Enjoy these very few ones around Lagos, through the eyes of an Xperia lens.
Lọjó Kinni, Osù Kẹta (Ẹrẹnà) 2013, àwọn olùlo twitter tó gbọ Yoruba yóò sọọ láti àárọ dálẹ.
A bẹrẹ ètò yìí lódún tó kọjá láti fá Twitter lẹsẹ kí wọn ba le fi ọn ba le fi èdè Yorùbá sí ọkan lára àwọn èdè àgbáyé tí a ti lè lo gbàgede náà. A se aseyọrí díẹ nígbà tí Twitter dá wa lóhùn padà láti ẹnu òsìsẹ ògbifọ wọn kan tí ó sọ wípé wọn ti gbọ ohùn wa, sùgbọn yó se díẹ kí wọn tó fi ọn tó fi Yorùbá kún-un nítorí àwọn ètò díẹ tí wọn ní láti se kí ó tó le seése. A tún ti bá wọn sọrọ lẹẹkan síi nígbà tí òsìsẹ Twitter miran @lenazun wá láti bèèrè irú èka Yorùbá tí a máa n lò láti se ògbifọ àti láti kọ ìwé ìjọba ní Yorùbá. (Ìdáhùn rẹ ni Yorùbá Àríwá-Ìwọ Oòrùn, tí a n sọ ní Òyó). Léyìn èyí, nkò gbọ ohun mìràn.
ỌJọ Sísọ Yorùbá Ní Twitterní March 1, 2003* jẹ láti tẹsíwájú èyí tí a bẹrẹ lódún tó kọjá, sùgbọn nísìnyí láti fi ẹwà èdè abínibí wa hàn nínú ayé ẹrọ ayélujára tí a n gbé nísìnyí. Ó lè má sẹlẹ rárá wipe ọjọ kan yóò wà tí èdè tí gbogbo aráyé yóò máa sọ lórí ayélujárá yóò jẹ èdè abínibí nìkan, torípé àwọn tó n sọ wón kò pọ púpọ (Yoruba tíẹ sí ní ju ọgbọn million lọ), sùgbọn bí ọnà láti sọ èdè yìí bá ti se wà, bẹẹ náà ni a ó se ní àìmọye ojúlówó ọnà láti fi àsà àti ìse wa hàn fún gbogbo àgbáyé
Bí a se seé lésìí, àwọn hashtags láti lò lọdún yìí ni #tweetYoruba àti #twitterYoruba. Fún àwọn tí wón bá tún fẹ fa Twitter lẹsẹ wípé kí wọn jẹ kí á se ògbifọ gbàgede náà sí Yorùbá, kí wón sèdà tweeti wọn sí @twitter àti @translator.
Èyí ni atọka ètò náà. Jọwọ fi han gbogbo àwọn ènìyàn rẹ lórí èrọ ayélujára
Àwọn olùlo twitter tí ó bá kọ àwọn oun tó mọgbọn wá jùlọ ní ọjọ yìí yóò gba asọ “Mo Le Sọ Yorùbá” àti báàgì ìfàlọwọ láti ọwọ @SpeakAfricaApps tí ó n se ìgbọwọ ètò yìí, ati kirediti lati owo Think Oyo (@ThinkOyo). Ètò yìí tún wá pẹlú àjọsepọ àwọn wọnyìí náà: Molara Wood, ònkọwé (@MolaraWood), Alakowe Yorùbá (@AlakoweYoruba), The Yoruba Cultural Insittute (@yorubaculture), àti Kevin “Kayode” Barry (@KayodeOyinbo).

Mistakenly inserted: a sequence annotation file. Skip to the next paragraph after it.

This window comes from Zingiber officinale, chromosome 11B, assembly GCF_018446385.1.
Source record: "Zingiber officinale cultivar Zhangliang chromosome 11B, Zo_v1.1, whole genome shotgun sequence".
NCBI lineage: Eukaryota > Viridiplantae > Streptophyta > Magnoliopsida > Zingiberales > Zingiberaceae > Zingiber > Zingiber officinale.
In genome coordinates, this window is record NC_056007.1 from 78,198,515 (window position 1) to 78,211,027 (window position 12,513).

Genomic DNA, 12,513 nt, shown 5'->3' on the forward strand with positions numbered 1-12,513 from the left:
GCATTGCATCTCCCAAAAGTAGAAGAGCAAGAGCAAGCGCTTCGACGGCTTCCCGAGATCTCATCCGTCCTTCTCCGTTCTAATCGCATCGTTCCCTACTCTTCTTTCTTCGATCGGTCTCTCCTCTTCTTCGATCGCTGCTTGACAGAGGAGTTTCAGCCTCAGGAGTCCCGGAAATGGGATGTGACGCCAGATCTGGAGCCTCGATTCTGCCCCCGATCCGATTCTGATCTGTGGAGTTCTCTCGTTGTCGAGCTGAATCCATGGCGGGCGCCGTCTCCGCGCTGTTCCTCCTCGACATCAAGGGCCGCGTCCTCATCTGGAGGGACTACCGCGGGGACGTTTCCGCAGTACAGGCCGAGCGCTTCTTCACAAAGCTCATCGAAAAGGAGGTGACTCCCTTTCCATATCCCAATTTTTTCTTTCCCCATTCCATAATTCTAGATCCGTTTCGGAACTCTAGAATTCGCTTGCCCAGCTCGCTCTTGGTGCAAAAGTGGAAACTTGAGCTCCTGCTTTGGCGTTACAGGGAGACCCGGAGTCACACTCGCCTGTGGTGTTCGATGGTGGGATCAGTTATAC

My best moments from the movie Lincoln (which I have now managed to see after many weeks of pining in Lagos) were the parliamentary sessions where lawmakers debated and offered their opinions on the proposed Thirteenth Amendment.
I have not yet seen the full movie Iron Lady, but the parts I have looked forward to the most (from what I’ve seen in the trailers) are the bombastic debate scenes in the British House of Parliament. It is unquantifiable, the pleasure of the spectacle: lawmakers jousting with their best verbal weapons to the loud cheers and jeers of their audience. No doubt like the Roman Senators that long ago predated them, the congressmen made language beautiful to hear, and its use (for ill or for good) pleasant to behold.
Here is one from the real life British Parliament
The example in the movie Lincoln was a little disconcerting for me to understand since the American Presidential system (as opposed to the British Parliamentary system) has made it such that debate in the House of Representatives – being deliberately representative – is now much more decorous than the movie portrayal. What happened in the intervening years? The loss of the power oratory? Political correctness after the many years of political assassinations? Laziness? What?
Here is another example from the Jamaican Parliament, sent to me by a friend:
Beautiful, isn’t it?
If I had a magic wand, I would turn all world democracies into Parliamentary systems, if only to squeeze out of their lawmakers (and thus representatives of the language and culture) the last juice of their lingual soul almost always laid bare in the moments of fiery legislative debates on the floor of the house. As per the United States, look no further to the present constitution of the Senate and the House of Reps. The last time one of them tried to interrupt the president with a two-word interjection, the whole country went into a collective apoplexy. (See Wilson, Joe).
As far as Nigeria is concerned, the last great hope for such grand language use is the former Rep. Patrick Obahiagbon (See below). Not half as flowery as the British Parliamentarians (but far more entertaining, and consistent than his fellow Reps in the Nigerian House), and sometimes wrong in the usage of the heavy words he had chosen as vessel for his bombastic performances, he carried the flag for as long as he could until he was voted out.
We should bring flowery back.
I thank Lincoln for this (however unintended) incentive.